Let me give some more examples of the applications of fractal geometry in biology and medicine. Fractal geometry allows the formation of bounded curves of great lengths, and that is how the lungs manage to accommodate so large a surface area inside so small a volume, which in turn, increases the efficiency of the respiratory system. Fractal geometry has also been used to model the dynamics of the HIV virus, which is responsible for the AIDS disease. Bone fractures are fractal and even the surface structures of cancer cells display fractal properties, and perhaps this property can be manipulated to detect cancerous cells at an early stage. Fractal patterns exist throughout the body – from the tissues to the way blood vessels branch.

48. Okay, so this might not seem relevant, but this is a question I’ve always wanted to ask. I’ve always been fascinated by the idea of time travel. I mean, who isn’t? From a physics perspective, what are your views on the idea of time travel?

-> Time travel? Well, what’s time? We don’t know. And I don’t want to discuss the different (mostly metaphysical) theories of what time is here. The most likely answer, from a scientific perspective, is the block universe idea. We’ve actually already discussed this, while discussing special relativity. Time is just a fourth dimension. And here’s something we haven’t explicitly stated then: the flow of time is an illusion. Quoting Tegmark from his book Our Mathematical Universe, "Einstein's work suggests that change is an illusion, time being merely the fourth dimension of an unchanging spacetime that just is, never created and never destroyed, containing our cosmic history as a DVD contains a movie." To quote Einstein himself, "The distinction between past, present, and future is only a stubbornly persistent illusion." And I think the block universe is the best theory of time we have, as of now. But there are some issues with this view as well, and not everyone agrees with it.

So, is time travel possible? At least theoretically? That is to say, time travel at a rate faster or slower than one second per second? Well, it *may *be possible theoretically. But to answer whether it really is, we first need to understand the nature of time. You can find solutions to general relativity that allow traveling to the past. The Alcubierre drive proposes to manipulate the surrounding spacetime to travel faster than light and into the past. (When a signal travels faster than light, it is received before it is sent, in *all *reference frames. So, in some sense, it has traveled back in time.) But the Alcubierre drive needs negative energy density and is not at all a feasible idea. And it may be theoretically impossible as well. General relativity is not complete. If we find a so-called “theory of everything,” it would probably eliminate these particular solutions of general relativity. Wormholes could serve as a gateway between parallel universes and might allow time travel. But it would, again, need negative energy, and we don't know if that's possible. We don’t know for sure whether wormholes exist in the first place.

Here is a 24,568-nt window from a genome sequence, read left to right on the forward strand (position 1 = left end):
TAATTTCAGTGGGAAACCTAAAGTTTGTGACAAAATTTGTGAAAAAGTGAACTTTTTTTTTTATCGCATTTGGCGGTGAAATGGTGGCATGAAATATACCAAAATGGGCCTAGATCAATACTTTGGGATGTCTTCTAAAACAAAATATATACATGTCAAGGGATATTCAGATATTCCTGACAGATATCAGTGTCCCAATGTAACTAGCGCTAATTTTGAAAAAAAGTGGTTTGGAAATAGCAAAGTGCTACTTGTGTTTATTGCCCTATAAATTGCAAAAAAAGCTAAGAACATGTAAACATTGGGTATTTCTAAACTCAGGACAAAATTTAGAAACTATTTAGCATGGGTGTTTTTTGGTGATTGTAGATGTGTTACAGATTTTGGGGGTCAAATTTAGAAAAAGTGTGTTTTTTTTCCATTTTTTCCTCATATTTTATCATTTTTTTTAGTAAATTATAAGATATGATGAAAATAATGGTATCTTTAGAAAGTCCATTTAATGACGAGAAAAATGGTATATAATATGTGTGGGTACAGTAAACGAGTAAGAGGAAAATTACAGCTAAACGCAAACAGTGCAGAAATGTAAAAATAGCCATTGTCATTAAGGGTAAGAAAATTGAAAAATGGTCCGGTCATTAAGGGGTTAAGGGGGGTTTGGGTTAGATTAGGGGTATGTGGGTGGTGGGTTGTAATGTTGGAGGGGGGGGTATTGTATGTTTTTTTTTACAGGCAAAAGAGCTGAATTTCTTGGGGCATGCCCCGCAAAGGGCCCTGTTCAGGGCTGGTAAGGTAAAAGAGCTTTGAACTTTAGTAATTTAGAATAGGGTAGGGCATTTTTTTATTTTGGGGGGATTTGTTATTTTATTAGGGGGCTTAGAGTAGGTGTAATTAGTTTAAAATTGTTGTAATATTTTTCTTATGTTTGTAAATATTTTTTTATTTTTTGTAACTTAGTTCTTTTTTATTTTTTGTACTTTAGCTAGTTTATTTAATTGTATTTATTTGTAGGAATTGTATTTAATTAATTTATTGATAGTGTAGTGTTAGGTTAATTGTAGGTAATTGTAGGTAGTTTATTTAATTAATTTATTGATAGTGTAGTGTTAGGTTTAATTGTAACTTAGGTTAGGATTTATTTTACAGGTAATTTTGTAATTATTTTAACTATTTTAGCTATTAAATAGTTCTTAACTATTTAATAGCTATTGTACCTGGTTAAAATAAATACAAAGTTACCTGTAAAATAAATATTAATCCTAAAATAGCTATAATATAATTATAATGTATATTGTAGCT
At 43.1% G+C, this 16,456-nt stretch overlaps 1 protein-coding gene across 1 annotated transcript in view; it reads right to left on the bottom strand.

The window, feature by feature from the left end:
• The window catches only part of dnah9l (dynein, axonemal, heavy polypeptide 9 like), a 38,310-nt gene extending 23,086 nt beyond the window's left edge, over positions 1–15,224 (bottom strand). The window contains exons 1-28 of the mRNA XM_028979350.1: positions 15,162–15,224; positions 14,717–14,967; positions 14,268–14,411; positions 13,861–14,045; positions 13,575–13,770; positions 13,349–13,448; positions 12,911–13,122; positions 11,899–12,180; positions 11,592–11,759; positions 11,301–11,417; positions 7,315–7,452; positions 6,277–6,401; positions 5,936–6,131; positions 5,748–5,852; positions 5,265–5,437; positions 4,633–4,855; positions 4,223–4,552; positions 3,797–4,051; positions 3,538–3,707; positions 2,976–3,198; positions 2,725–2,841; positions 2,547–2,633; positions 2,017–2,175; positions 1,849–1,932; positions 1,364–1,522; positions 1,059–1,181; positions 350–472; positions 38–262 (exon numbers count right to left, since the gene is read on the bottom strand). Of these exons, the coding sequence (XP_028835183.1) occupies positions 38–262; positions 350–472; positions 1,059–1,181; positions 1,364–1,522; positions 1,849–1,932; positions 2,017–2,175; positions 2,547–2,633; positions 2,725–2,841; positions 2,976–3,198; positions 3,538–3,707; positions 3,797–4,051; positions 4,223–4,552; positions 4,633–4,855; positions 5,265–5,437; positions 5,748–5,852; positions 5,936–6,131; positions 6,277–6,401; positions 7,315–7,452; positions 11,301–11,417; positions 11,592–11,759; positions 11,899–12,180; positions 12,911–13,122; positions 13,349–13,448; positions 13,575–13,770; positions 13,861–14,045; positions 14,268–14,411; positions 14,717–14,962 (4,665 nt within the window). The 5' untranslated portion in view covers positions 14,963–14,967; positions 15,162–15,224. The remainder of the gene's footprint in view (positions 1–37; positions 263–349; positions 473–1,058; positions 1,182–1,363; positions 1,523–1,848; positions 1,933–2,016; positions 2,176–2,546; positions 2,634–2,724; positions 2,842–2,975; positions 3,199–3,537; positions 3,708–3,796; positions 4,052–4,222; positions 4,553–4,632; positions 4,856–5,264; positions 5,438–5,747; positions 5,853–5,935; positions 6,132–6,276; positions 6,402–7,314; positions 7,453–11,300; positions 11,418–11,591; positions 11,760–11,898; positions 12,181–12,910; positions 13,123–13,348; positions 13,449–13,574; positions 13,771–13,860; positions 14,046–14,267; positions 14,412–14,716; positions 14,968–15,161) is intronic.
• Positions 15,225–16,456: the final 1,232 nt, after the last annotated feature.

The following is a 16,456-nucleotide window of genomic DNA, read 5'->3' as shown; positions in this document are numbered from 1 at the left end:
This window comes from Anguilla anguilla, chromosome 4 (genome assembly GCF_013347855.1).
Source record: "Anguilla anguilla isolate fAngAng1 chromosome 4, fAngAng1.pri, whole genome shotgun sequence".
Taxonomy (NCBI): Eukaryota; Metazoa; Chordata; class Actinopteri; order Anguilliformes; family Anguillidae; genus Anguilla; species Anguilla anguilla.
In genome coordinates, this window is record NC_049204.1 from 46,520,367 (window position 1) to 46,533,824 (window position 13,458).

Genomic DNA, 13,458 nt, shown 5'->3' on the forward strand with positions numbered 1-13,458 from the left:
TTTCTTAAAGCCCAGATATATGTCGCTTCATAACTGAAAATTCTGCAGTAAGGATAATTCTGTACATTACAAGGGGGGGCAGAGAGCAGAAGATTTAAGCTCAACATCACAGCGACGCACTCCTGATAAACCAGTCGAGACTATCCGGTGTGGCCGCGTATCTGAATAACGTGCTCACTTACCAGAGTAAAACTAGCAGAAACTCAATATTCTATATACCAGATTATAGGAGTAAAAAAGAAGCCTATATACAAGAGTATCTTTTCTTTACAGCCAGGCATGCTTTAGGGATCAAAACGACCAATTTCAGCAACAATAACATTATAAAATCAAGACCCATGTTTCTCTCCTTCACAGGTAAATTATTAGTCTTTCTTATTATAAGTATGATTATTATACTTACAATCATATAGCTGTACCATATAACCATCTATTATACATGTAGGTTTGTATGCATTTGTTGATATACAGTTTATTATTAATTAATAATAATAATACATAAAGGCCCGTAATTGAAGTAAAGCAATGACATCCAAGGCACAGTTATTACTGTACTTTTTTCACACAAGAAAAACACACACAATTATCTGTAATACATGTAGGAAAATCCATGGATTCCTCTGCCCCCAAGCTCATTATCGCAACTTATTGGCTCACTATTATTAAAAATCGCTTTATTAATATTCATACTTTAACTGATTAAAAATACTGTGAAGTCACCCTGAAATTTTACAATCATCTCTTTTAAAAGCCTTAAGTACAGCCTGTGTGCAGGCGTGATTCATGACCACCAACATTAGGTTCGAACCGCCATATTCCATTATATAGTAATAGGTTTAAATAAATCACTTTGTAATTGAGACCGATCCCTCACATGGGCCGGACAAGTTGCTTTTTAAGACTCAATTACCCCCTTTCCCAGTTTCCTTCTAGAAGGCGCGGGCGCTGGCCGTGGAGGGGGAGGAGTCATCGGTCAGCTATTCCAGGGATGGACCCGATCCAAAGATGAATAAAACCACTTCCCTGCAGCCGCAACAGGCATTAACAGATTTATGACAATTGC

According to Hawking's chronology protection conjecture, the laws of physics fundamentally don't allow time travel. The idea of time travel is, in itself, bizarre and paradoxical. For instance, if time travel was possible, one could go back to the past and kill his grandfather before the latter married the former’s grandmother (the grandfather paradox). This means, he would not even exist in the future, which contradicts the fact that he actually visited the past. Some people believe that the history can’t be changed, and if you were to kill your grandfather (say with a gun), something must happen (say, the gun doesn’t fire, or someone comes in between) that prevents the death of your grandfather. Your grandfather would perhaps tell you about the incident. Some unknown person attempted to shoot him, and another man died instead. Only if he knew that it was his grandson! So basically, you go back to the past to fulfill what has already occurred. You are not changing history. Simply because you can’t. Also, if we assume that by traveling in time (of course, at a rate other than one second per second), we simply enter different timelines, then paradoxes like the grandfather paradox can be resolved.

Some critics, including Hawking, have pointed out that if time travel was possible, time travelers from the future should be contacting us right now. Of course, this is not conclusive evidence that time travel is *not *possible. However, personally I still think it is not possible. Also, time travel violates the law of conservation of energy since if you travel to the past, you are an extra there. Your mass, for instance, needs to be accounted for. Thus, if it is not that your visit from the future was already recorded in the past, you can’t actually travel in time. Also, you can’t just go and visit the past and not be able to interact with anything. Even to be able to see, you must interact with the environment.

49. Do you believe in simulation theory?